Osmond set a new personal best in the free skate at the 2017 CS Autumn Classic International in Montreal. She began her Grand Prix season at 2017 Skate Canada, which she won, five years after her victory in 2012 in her senior debut season. Despite errors in her long program, she pronounced herself "mostly just really happy" with how she skated.[49] At her second Grand Prix assignment, the 2017 Internationaux de France, she won the bronze medal. These results qualified her again for the Grand Prix Final, this time in Nagoya, Japan, where she earned the bronze medal, behind Alina Zagitova and Maria Sotskova. At the 2018 Canadian Figure Skating Championships she placed second, again behind Daleman.

 
Osmond (right) with Evgenia Medvedeva (left) and Alina Zagitova (center) on the podium at the 2018 Winter Olympics.

As a member of Canada's figure skating team at the 2018 Winter Olympics, she placed third in the short program portion of the team event, where the Canadians ultimately won the gold medal. In the individual event, Osmond set new personal bests in the short program and free skate, and won the bronze medal behind Zagitova and Medvedeva. Osmond's was the twenty-seventh medal won by Canada at the 2018 Winter Olympics, setting a new national record and surpassing the total earned in the Vancouver Olympics eight years prior.[50] It also set a record for Canada with four medals in figure skating at a single Winter Olympics.[51] After winning two medals in 2018, Osmond would comment of the future of Canadian figure skating and of her new status as the veteran of the team saying: "Being on a team with such a veteran group, it's been so much fun, they've been so close and I've just kind of mingled my way into it. It will be exciting to see a new generation, and to see what they are willing to fight for and what they can accomplish, and if anyone needs help with anything, I hope that I can be a little bit of a mentor."[51]

 
Osmond (center) with Wakaba Higuchi (left) and Satoko Miyahara (right) at the 2018 World Championships podium

Osmond finished the season at the 2018 World Championships in Milan, Italy, where she was the defending silver medalist. She would subsequently describe the process of beginning training for the World Championships as difficult, feeling exhausted following the Olympics, but that her goal was to demonstrate that her Olympic free skate had not been a fluke. Osmond injured her ankle at her first practice session in Milan, but opted to compete.[9] She placed fourth in the short program, following a botched double Axel. In the free skate she placed first, to finish first overall.[1] She became the first Canadian woman to win the World Championships since Karen Magnussen in 1973[1] and the first Canadian woman since Magnussen to win multiple World Championship medals.[52]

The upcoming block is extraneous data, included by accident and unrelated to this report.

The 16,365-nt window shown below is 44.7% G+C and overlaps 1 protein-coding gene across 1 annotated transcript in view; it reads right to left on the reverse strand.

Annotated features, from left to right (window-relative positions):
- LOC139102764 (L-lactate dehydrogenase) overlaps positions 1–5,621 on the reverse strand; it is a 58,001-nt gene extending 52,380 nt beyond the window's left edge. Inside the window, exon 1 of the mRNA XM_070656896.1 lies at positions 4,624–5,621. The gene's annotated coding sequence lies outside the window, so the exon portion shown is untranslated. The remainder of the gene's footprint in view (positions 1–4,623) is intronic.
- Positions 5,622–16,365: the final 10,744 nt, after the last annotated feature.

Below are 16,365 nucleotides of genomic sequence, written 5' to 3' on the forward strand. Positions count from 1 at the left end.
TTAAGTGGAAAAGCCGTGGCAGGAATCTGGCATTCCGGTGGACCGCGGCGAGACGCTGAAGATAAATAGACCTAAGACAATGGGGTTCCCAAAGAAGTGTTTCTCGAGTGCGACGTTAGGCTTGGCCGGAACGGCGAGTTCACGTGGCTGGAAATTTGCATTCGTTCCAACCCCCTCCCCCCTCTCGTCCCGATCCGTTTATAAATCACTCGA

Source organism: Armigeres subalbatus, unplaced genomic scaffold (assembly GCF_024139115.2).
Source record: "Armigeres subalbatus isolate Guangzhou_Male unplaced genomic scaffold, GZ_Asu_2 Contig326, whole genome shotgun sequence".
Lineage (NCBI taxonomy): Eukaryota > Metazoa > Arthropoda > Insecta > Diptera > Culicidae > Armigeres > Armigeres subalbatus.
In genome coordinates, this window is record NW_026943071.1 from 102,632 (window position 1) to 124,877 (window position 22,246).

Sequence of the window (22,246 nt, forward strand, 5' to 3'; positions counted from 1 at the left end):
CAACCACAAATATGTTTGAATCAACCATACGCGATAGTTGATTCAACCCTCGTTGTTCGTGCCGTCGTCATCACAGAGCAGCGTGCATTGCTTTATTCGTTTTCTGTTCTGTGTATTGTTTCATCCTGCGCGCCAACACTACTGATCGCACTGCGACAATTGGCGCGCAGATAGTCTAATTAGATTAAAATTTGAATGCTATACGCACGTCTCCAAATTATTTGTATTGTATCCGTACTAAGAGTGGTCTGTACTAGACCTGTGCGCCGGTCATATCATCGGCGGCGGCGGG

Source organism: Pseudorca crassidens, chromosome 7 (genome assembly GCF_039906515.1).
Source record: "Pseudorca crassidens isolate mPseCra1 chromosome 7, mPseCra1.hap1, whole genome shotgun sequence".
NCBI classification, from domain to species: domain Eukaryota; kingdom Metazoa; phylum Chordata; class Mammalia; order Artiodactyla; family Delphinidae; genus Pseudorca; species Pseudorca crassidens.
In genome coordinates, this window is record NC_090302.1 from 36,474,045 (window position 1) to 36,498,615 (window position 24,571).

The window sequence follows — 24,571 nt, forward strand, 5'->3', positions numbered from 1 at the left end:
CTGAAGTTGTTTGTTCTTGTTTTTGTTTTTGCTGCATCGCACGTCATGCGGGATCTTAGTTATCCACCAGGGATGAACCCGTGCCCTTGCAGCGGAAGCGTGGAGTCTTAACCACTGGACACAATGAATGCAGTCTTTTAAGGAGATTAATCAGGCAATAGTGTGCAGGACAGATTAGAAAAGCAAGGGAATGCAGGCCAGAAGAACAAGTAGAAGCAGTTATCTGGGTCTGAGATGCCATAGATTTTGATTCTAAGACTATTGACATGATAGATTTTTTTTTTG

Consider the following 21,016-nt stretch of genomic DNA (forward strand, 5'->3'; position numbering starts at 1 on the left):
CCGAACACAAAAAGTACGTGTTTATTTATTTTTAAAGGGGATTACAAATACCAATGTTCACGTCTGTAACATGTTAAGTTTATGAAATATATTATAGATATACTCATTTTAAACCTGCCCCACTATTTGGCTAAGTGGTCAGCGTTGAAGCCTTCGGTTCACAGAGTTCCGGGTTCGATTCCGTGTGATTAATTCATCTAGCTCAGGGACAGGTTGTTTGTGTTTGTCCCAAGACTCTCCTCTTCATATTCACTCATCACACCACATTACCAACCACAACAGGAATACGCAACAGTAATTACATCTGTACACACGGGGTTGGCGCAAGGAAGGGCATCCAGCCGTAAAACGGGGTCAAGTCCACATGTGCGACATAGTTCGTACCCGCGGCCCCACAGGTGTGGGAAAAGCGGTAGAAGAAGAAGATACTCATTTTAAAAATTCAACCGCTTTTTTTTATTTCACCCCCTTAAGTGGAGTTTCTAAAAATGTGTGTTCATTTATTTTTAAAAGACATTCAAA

2018–19 season: RetirementEdit

On June 4, 2018 Osmond announced that she was planning to skip competitions on the Grand Prix Series.[53] The following day her participation in the cross-Canada "Thank You Canada Tour" was announced.[54] On August 21, 2018 Osmond confirmed that she would not compete at all during the 2018-2019 season.[55] She subsequently stated that her return to competitive skating is uncertain.[56] On May 2, 2019, Skate Canada announced her retirement from competitive skating.[57][12]

Skating techniqueEdit

Osmond spins and jumps clockwise. She has landed 3F-3T, 3T-3T, 3S+2T+2Lo, 2A+2T+2Lo, and 2A-3T combinations in competition.

ProgramsEdit

 
Osmond at the exhibition gala at the 2018 Winter Olympics

Post-2018Edit

Season Exhibition
2018–2019
[58][59]



Pre-2018Edit

Season Short program Free skating Exhibition
2017–2018
[44][61][62][63]

choreo. by Jeffrey Buttle



2016–2017
[70]
choreo. by Jeffrey Buttle


2015–2016
[75][76]
choreo. by Pasquale Camerlengo
  • Wild Horses[72][73]
    by Natasha Bedingfield
    choreo. by Jeffrey Buttle[74]


2014–2015
[78]
  • La Vie en rose
    performed by Cyndi Lauper
    choreo. by Lance Vipond
  • Tango medley
    by Astor Piazzolla
    • Danzarin
    • Oblivion
    • Tanguera
choreo. by Pasquale Camerlengo
2013–2014
[79][80]
2012–2013
[82][83]
  • Mambo N°8
    by Pérez Prado
  • Gwendoline
    by Pérez Prado